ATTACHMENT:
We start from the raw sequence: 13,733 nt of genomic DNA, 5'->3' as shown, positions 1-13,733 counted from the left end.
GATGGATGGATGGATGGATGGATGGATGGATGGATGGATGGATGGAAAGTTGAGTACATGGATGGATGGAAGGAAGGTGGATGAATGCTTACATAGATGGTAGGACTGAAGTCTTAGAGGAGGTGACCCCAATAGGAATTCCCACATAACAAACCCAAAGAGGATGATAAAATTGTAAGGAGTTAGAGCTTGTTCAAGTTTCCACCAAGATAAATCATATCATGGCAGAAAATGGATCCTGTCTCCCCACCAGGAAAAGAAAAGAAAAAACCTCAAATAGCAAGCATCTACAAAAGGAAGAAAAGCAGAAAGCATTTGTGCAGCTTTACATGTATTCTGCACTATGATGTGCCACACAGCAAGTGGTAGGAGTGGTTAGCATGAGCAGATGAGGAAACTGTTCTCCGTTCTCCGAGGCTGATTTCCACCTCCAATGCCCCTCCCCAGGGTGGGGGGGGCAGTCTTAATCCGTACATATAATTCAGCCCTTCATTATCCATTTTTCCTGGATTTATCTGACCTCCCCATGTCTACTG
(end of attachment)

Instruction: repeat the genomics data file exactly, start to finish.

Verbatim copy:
We start from the raw sequence: 13,733 nt of genomic DNA, 5'->3' as shown, positions 1-13,733 counted from the left end.
GATGGATGGATGGATGGATGGATGGATGGATGGATGGATGGATGGAAAGTTGAGTACATGGATGGATGGAAGGAAGGTGGATGAATGCTTACATAGATGGTAGGACTGAAGTCTTAGAGGAGGTGACCCCAATAGGAATTCCCACATAACAAACCCAAAGAGGATGATAAAATTGTAAGGAGTTAGAGCTTGTTCAAGTTTCCACCAAGATAAATCATATCATGGCAGAAAATGGATCCTGTCTCCCCACCAGGAAAAGAAAAGAAAAAACCTCAAATAGCAAGCATCTACAAAAGGAAGAAAAGCAGAAAGCATTTGTGCAGCTTTACATGTATTCTGCACTATGATGTGCCACACAGCAAGTGGTAGGAGTGGTTAGCATGAGCAGATGAGGAAACTGTTCTCCGTTCTCCGAGGCTGATTTCCACCTCCAATGCCCCTCCCCAGGGTGGGGGGGGCAGTCTTAATCCGTACATATAATTCAGCCCTTCATTATCCATTTTTCCTGGATTTATCTGACCTCCCCATGTCTACTG